The demand for advanced medical and diagnostic testing continues to accelerate. Laboratories, hospitals, and emerging consumer genomics companies are demanding quicker test sequences resulting in the design and development of new innovative and responsive test protocols. These new tests include the handling of a wide array of fluids. The measurement, monitoring, mixing, and controlling of solvents, salts, detergents, acids, bases, reagents, and additives is critical in all liquid handling lab environments.
The last decade has seen dramatic changes in the world of diagnostics, with experts even referring to the present time as the start of the fourth industrial revolution. Digitalization, along with other technological advances such as the increased use of automation and robotics, machine learning, artificial intelligence and cloud computing, is impacting every industry from manufacturing to pharmaceutical biotechnology. These technologies, as well as breakthrough research in various fields such as gene editing, stem cell technology and regenerative medicine, are having a huge impact on the clinical diagnostics industry.
As sequencing grows significantly in China, how are Chinese home-grown companies making the most of it?
In December 2017, the UK and China announced a joint initiative to advance collaboration in science and innovation¹. The first bilateral science and innovation strategy of its kind to be developed by China jointly with another country, the UK-China Joint Strategy for Science, Technology and Innovation Cooperation builds on existing collaborations dating back to 2014, and represents yet another step change in China’s efforts to grow their leadership in healthcare markets. On the back of initiatives such as this, China’s home-grown companies are forging new partnerships internationally, and are well positioned to flourish as a result.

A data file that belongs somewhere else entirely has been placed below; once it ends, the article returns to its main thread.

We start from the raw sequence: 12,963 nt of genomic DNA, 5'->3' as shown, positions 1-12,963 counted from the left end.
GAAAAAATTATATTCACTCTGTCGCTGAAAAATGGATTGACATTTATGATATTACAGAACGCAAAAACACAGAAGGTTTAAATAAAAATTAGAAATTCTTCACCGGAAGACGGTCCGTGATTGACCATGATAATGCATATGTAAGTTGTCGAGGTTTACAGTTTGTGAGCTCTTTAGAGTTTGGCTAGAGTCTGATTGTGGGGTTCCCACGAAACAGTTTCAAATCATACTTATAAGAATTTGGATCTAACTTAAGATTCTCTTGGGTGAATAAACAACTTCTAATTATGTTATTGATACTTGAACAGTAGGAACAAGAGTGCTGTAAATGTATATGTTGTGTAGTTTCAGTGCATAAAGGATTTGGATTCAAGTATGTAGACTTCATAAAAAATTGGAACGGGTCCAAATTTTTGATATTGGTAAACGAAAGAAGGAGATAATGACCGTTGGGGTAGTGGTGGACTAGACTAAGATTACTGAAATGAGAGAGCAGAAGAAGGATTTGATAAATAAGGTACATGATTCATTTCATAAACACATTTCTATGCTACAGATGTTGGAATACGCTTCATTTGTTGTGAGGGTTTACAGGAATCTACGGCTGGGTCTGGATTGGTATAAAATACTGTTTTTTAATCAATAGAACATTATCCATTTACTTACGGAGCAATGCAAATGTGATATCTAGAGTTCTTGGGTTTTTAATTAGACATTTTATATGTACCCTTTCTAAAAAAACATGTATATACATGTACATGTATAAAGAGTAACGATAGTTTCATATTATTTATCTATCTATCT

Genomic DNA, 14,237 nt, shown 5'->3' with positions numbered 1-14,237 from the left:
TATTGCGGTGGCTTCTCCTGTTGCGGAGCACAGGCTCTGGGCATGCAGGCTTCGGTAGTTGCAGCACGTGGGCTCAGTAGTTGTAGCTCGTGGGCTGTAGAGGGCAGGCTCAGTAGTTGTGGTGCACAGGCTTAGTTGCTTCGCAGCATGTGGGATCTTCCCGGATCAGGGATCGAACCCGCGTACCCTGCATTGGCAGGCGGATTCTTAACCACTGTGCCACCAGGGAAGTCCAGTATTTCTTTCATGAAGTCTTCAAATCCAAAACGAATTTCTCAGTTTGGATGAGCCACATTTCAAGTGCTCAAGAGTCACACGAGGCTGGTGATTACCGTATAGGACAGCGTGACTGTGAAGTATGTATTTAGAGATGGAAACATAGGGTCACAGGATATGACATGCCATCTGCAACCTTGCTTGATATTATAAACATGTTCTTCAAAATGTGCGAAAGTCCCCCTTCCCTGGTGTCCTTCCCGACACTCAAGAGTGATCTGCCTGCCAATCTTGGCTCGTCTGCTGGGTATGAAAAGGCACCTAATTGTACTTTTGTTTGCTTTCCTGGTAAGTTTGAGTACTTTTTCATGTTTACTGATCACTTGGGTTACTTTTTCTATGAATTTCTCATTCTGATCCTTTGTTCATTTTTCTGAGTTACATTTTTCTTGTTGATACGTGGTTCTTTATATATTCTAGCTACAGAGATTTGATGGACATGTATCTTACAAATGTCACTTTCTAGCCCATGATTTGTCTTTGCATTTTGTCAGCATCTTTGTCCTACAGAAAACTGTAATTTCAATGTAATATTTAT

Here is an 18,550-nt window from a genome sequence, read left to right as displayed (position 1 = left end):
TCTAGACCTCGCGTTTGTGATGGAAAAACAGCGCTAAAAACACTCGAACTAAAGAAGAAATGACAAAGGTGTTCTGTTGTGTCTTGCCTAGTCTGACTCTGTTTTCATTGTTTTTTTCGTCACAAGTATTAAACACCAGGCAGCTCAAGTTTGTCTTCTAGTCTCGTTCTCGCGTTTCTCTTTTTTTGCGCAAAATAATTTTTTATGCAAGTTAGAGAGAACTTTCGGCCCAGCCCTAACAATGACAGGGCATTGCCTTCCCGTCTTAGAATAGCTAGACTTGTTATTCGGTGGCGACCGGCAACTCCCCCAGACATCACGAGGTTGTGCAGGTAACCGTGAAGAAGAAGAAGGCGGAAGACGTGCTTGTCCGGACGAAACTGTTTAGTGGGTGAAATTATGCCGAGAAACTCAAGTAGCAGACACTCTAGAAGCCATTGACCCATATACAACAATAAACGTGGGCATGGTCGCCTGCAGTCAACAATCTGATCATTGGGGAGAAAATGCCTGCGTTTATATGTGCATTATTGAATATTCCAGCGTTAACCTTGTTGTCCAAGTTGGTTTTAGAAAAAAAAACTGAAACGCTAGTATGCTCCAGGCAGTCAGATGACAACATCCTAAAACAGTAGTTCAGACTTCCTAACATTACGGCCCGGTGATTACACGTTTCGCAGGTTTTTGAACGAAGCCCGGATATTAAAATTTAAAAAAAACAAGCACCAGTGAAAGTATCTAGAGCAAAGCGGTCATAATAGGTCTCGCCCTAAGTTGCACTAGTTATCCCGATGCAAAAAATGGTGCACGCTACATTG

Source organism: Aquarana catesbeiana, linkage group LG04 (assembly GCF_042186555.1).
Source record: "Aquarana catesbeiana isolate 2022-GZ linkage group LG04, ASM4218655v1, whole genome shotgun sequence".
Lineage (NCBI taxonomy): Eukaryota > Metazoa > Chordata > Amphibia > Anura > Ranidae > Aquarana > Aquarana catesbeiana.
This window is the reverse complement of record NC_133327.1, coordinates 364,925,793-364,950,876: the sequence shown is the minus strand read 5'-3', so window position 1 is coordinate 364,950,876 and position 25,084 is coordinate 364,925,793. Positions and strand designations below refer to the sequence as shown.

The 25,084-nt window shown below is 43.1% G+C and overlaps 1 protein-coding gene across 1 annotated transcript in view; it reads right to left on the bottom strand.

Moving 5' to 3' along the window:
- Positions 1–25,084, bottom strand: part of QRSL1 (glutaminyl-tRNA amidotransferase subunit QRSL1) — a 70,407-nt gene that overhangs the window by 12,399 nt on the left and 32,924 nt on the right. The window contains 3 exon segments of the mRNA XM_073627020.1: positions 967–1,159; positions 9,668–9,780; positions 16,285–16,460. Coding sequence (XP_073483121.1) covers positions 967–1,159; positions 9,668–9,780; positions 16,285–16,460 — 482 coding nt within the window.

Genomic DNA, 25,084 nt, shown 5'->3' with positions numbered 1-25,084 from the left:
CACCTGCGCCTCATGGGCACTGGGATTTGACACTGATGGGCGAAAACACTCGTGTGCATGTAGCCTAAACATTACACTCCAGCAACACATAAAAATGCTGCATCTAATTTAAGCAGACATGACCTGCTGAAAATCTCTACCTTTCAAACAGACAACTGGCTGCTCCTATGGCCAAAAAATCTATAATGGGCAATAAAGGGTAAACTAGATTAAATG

When introducing a new product to the automated liquid handling market, getting there first with high quality and reliable hardware is vital to capturing and maintaining early market leadership. How can you gain that advantage when you have to balance requirements for customized high-performance robotics against an accelerated product launch?
When designing products that include automated liquid handling, how do you decide when and what to buy from an OEM components supplier vs. designing in-house? How do you then decide who will be the right partner for you? A well-planned “make versus buy” analysis and OEM-components partnering strategy can significantly augment the expertise of your own team. It can free up internal resources for other projects, reduce long-term costs, and ultimately help get your products to market faster.
Everyone knows if you work harder and faster you’ll get done sooner, but then many are left wondering why they didn’t get to market first. It may seem simple, but when it comes to life science laboratory automation it’s not as easy as it seems.